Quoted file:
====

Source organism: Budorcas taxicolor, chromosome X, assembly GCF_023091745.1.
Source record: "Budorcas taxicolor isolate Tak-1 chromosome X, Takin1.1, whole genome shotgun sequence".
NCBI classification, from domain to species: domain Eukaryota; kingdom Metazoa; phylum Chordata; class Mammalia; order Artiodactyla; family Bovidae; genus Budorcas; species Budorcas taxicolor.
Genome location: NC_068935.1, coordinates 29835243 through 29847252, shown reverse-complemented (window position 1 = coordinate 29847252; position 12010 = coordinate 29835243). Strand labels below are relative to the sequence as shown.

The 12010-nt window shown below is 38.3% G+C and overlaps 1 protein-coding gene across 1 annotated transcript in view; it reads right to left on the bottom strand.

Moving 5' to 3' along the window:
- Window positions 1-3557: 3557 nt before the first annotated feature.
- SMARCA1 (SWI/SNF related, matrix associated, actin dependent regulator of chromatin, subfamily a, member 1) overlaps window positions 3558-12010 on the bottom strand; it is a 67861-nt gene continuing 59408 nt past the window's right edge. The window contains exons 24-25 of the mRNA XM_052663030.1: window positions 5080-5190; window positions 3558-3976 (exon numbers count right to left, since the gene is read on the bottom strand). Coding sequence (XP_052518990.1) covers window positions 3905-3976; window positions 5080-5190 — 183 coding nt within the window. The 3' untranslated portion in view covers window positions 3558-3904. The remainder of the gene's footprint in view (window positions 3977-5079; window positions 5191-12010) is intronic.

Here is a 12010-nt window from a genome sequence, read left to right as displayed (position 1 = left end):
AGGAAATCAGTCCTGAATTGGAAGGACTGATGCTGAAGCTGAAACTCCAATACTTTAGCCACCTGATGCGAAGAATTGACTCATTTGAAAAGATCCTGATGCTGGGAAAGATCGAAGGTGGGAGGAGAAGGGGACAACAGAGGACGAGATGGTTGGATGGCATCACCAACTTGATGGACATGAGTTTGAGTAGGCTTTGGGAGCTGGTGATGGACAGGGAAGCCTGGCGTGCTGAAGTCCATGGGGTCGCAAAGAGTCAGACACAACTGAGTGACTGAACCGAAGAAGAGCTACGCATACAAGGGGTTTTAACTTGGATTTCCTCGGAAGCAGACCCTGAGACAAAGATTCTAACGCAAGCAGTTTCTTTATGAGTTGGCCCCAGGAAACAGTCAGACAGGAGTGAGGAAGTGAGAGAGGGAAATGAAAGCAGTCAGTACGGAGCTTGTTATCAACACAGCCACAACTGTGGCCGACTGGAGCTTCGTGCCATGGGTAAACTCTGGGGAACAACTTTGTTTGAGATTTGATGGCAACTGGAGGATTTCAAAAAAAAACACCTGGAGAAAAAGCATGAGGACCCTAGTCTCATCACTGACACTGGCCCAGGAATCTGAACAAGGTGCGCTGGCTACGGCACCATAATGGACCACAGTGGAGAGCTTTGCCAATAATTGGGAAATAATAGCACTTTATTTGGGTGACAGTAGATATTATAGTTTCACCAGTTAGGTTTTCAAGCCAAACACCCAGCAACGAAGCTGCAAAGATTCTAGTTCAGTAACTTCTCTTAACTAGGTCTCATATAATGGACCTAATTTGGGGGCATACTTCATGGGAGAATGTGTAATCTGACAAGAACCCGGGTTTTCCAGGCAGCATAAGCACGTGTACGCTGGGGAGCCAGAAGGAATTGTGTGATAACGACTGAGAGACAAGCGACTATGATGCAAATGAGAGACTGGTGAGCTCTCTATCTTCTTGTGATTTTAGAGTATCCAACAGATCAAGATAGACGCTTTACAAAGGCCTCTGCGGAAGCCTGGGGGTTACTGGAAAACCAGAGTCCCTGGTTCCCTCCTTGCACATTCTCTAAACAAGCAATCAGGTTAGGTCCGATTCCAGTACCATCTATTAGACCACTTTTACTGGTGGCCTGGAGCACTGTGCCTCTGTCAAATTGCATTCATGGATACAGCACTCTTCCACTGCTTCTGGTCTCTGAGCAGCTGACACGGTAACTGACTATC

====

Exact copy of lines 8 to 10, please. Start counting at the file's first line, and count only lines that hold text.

- SMARCA1 (SWI/SNF related, matrix associated, actin dependent regulator of chromatin, subfamily a, member 1) overlaps window positions 3558-12010 on the bottom strand; it is a 67861-nt gene continuing 59408 nt past the window's right edge. The window contains exons 24-25 of the mRNA XM_052663030.1: window positions 5080-5190; window positions 3558-3976 (exon numbers count right to left, since the gene is read on the bottom strand). Coding sequence (XP_052518990.1) covers window positions 3905-3976; window positions 5080-5190 — 183 coding nt within the window. The 3' untranslated portion in view covers window positions 3558-3904. The remainder of the gene's footprint in view (window positions 3977-5079; window positions 5191-12010) is intronic.

Here is a 12010-nt window from a genome sequence, read left to right as displayed (position 1 = left end):
AGGAAATCAGTCCTGAATTGGAAGGACTGATGCTGAAGCTGAAACTCCAATACTTTAGCCACCTGATGCGAAGAATTGACTCATTTGAAAAGATCCTGATGCTGGGAAAGATCGAAGGTGGGAGGAGAAGGGGACAACAGAGGACGAGATGGTTGGATGGCATCACCAACTTGATGGACATGAGTTTGAGTAGGCTTTGGGAGCTGGTGATGGACAGGGAAGCCTGGCGTGCTGAAGTCCATGGGGTCGCAAAGAGTCAGACACAACTGAGTGACTGAACCGAAGAAGAGCTACGCATACAAGGGGTTTTAACTTGGATTTCCTCGGAAGCAGACCCTGAGACAAAGATTCTAACGCAAGCAGTTTCTTTATGAGTTGGCCCCAGGAAACAGTCAGACAGGAGTGAGGAAGTGAGAGAGGGAAATGAAAGCAGTCAGTACGGAGCTTGTTATCAACACAGCCACAACTGTGGCCGACTGGAGCTTCGTGCCATGGGTAAACTCTGGGGAACAACTTTGTTTGAGATTTGATGGCAACTGGAGGATTTCAAAAAAAAACACCTGGAGAAAAAGCATGAGGACCCTAGTCTCATCACTGACACTGGCCCAGGAATCTGAACAAGGTGCGCTGGCTACGGCACCATAATGGACCACAGTGGAGAGCTTTGCCAATAATTGGGAAATAATAGCACTTTATTTGGGTGACAGTAGATATTATAGTTTCACCAGTTAGGTTTTCAAGCCAAACACCCAGCAACGAAGCTGCAAAGATTCTAGTTCAGTAACTTCTCTTAACTAGGTCTCATATAATGGACCTAATTTGGGGGCATACTTCATGGGAGAATGTGTAATCTGACAAGAACCCGGGTTTTCCAGGCAGCATAAGCACGTGTACGCTGGGGAGCCAGAAGGAATTGTGTGATAACGACTGAGAGACAAGCGACTATGATGCAAATGAGAGACTGGTGAGCTCTCTATCTTCTTGTGATTTTAGAGTATCCAACAGATCAAGATAGACGCTTTACAAAGGCCTCTGCGGAAGCCTGGGGGTTACTGGAAAACCAGAGTCCCTGGTTCCCTCCTTGCACATTCTCTAAACAAGCAATCAGGTTAGGTCCGATTCCAGTACCATCTATTAGACCACTTTTACTGGTGGCCTGGAGCACTGTGCCTCTGTCAAATTGCATTCATGGATACAGCACTCTTCCACTGCTTCTGGTCTCTGAGCAGCTGACACGGTAACTGACTATC